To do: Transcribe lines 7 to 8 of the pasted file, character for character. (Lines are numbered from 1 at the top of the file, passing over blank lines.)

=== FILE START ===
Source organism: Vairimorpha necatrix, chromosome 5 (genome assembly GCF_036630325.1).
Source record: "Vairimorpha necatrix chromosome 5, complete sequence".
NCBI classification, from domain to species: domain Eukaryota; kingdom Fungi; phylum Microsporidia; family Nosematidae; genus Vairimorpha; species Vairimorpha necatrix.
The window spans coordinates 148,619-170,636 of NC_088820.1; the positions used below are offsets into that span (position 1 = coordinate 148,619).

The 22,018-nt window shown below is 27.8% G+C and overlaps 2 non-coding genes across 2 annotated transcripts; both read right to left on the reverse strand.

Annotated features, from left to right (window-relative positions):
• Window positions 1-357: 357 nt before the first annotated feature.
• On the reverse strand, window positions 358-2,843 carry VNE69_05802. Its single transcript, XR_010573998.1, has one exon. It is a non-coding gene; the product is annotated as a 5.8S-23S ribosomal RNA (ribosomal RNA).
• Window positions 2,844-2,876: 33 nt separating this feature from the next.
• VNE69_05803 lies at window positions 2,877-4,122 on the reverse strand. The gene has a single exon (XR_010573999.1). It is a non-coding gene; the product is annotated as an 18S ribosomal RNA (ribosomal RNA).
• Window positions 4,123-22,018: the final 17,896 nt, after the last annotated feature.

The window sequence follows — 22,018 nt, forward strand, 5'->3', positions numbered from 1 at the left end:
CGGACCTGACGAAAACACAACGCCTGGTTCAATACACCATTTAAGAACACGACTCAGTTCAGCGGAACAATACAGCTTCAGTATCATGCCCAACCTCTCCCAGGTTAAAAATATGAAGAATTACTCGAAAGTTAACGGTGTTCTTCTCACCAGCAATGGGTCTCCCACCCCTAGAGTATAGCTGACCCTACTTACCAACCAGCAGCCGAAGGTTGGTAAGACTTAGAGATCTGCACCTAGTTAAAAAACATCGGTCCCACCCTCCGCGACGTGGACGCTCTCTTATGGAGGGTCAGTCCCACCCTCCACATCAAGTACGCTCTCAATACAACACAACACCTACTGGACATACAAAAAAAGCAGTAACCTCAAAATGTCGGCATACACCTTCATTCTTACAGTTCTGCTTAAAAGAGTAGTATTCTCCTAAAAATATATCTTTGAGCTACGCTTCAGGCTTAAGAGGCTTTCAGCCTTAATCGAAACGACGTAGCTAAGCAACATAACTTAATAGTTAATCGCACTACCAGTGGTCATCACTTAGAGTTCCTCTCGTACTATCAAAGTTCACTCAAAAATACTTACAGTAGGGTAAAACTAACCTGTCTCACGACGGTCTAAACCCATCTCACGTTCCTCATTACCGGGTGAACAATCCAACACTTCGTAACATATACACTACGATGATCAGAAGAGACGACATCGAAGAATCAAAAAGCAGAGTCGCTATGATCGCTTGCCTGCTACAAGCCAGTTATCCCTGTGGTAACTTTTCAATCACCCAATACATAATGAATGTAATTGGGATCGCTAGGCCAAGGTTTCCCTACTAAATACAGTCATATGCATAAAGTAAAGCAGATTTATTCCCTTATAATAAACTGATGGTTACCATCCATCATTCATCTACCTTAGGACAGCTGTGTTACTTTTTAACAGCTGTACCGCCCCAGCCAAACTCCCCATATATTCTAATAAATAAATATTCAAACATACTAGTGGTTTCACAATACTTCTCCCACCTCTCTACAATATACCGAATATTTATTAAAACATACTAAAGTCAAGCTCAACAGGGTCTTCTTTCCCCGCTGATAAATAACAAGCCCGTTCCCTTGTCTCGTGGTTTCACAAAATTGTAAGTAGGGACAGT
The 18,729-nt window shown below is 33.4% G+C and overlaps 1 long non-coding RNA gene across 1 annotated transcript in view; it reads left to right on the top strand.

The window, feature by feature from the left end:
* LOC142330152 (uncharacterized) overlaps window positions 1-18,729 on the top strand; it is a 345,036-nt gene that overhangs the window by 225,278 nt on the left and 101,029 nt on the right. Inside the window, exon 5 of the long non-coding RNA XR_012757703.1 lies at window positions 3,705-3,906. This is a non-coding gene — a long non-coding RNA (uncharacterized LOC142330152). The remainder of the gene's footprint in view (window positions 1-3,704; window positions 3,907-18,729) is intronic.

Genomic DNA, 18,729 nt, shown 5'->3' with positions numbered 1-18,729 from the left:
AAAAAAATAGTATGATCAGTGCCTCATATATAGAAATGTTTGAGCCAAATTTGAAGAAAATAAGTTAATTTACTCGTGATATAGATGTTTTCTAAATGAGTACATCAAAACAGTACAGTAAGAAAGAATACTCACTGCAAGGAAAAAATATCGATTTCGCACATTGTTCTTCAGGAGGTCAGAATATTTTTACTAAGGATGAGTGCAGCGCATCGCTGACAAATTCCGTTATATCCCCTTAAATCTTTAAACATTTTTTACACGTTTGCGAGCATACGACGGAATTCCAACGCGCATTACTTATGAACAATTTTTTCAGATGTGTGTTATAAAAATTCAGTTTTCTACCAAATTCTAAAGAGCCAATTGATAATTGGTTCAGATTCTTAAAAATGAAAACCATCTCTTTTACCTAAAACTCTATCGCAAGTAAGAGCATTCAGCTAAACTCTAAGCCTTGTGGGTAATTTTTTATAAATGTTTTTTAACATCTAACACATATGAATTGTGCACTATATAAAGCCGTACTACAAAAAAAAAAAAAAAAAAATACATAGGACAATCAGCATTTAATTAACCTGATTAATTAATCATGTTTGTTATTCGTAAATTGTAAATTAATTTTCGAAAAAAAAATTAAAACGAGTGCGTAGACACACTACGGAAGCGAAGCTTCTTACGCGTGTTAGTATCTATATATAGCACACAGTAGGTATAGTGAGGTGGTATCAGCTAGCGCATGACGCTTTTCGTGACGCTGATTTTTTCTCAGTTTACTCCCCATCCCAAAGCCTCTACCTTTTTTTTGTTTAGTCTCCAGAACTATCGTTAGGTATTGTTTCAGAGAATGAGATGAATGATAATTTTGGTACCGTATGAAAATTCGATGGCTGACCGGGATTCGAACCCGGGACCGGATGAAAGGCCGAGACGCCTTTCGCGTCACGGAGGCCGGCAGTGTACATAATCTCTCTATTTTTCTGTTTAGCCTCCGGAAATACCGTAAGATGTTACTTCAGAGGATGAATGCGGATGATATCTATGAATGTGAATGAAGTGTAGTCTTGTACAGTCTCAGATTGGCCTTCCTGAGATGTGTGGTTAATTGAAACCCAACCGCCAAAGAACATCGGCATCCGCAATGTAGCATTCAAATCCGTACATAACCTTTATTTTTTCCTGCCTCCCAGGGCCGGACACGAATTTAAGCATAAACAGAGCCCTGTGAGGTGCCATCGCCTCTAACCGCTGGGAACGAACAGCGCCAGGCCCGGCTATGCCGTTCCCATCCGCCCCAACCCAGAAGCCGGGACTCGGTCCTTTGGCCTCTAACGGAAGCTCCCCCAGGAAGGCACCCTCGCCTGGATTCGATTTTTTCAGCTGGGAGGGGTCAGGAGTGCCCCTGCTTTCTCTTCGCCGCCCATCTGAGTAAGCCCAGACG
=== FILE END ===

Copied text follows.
• Window positions 1-357: 357 nt before the first annotated feature.
• On the reverse strand, window positions 358-2,843 carry VNE69_05802. Its single transcript, XR_010573998.1, has one exon. It is a non-coding gene; the product is annotated as a 5.8S-23S ribosomal RNA (ribosomal RNA).